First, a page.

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Face Masks Don't Inhibit Breathing or Performance During Exercise

Woman wearing surgical mask running outdoors

  RainStar / Getty Images

Key Takeaways

  • As many gyms reopen, face mask mandates have been implemented to stop the spread of COVID-19.
  • A new study found that face masks worn during strenuous exercise do not negatively affect performance or oxygen levels.
  • Maintaining a regular exercise routine during quarantine can provide both physical and mental health benefits.

Face masks have joined the phone-keys-wallet checklist of staples in our daily lives as a method of preventing the spread of COVID-19. But they've stirred up controversy, as well.

Many gyms and recreation centers have reopened around the country implementing new mandatory mask policies within their facilities. In some instances, this has been met with concerns about masks interfering with individuals' ability to breathe during rigorous exercise.

However, a new study from the University of Saskatchewan found that face masks worn during strenuous exercise do not affect performance or blood and oxygen levels.

The Study

The study, published in the International Journal of Environmental Research and Public Health evaluated the use of surgical masks and three-layer cloth masks during cycling tests. Researchers assessed fourteen physically active and healthy participants as they pedaled stationary bikes to exhaustion.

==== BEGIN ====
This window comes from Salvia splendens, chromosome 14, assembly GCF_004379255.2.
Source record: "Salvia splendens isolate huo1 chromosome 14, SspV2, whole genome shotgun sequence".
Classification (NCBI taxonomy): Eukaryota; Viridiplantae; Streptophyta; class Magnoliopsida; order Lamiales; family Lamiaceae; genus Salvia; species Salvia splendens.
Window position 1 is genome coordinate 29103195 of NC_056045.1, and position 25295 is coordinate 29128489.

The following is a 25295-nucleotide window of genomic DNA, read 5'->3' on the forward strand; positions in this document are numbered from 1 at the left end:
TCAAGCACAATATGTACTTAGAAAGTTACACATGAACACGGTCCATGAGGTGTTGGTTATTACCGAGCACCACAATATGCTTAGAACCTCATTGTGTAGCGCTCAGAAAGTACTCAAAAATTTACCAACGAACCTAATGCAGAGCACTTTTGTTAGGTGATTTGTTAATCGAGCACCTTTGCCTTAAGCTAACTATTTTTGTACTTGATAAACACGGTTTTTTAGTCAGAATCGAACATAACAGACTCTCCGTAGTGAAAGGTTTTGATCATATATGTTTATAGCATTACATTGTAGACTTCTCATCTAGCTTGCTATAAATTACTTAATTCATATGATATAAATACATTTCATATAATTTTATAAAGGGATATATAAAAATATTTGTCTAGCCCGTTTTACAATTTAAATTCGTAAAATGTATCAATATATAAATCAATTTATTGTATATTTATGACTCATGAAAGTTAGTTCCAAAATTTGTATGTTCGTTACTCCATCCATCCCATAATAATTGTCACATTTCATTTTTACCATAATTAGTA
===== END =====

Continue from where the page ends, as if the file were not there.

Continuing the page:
The intensity of the test progressively increased via the bike's resistance level as participants maintained a required pedal rate. The test ended when the individual could no longer keep up with the pedal rate.

Participants completed the test three times—each time on a different day—and researchers recorded muscle and blood oxygen levels throughout. Their findings revealed that wearing a face mask had minimal impact on muscle and blood oxygenation and produced no detrimental effects on performance, measured as time to exhaustion or peak power output.

"Masks have been shown to be a low-cost, low effort way to limit the spread of COVID-19," says exercise physiologist and lead study author Keely Shaw. "Should areas begin to shut things down again, we hypothesized that exercising with a mask would not have negative effects and could be implemented in gyms and other fitness facilities, allowing them to stay open."

Shaw continues, "It’s well known that physical activity is crucial for both physical and mental health, so we were hoping that our research might play a role in keeping that available to the public."

Alexander Rothstein, MS

Consider Galen Rupp ... he was able to perform at an Olympic level while wearing a mask. It is conceivable that the mask may not be a hindrance for individuals during high-intensity exercise

— Alexander Rothstein, MS

Effects on Body and Brain

Researchers were not shocked by the physiological results of the study. Shaw points to the common practice of wearing masks in areas of the world with low air quality, as well as health care professionals' and essential workers' ability to wear masks for hours on end.

Alexander Rothstein, an instructor and coordinator at the New York Institute of Technology's exercise science program, provides another shining example.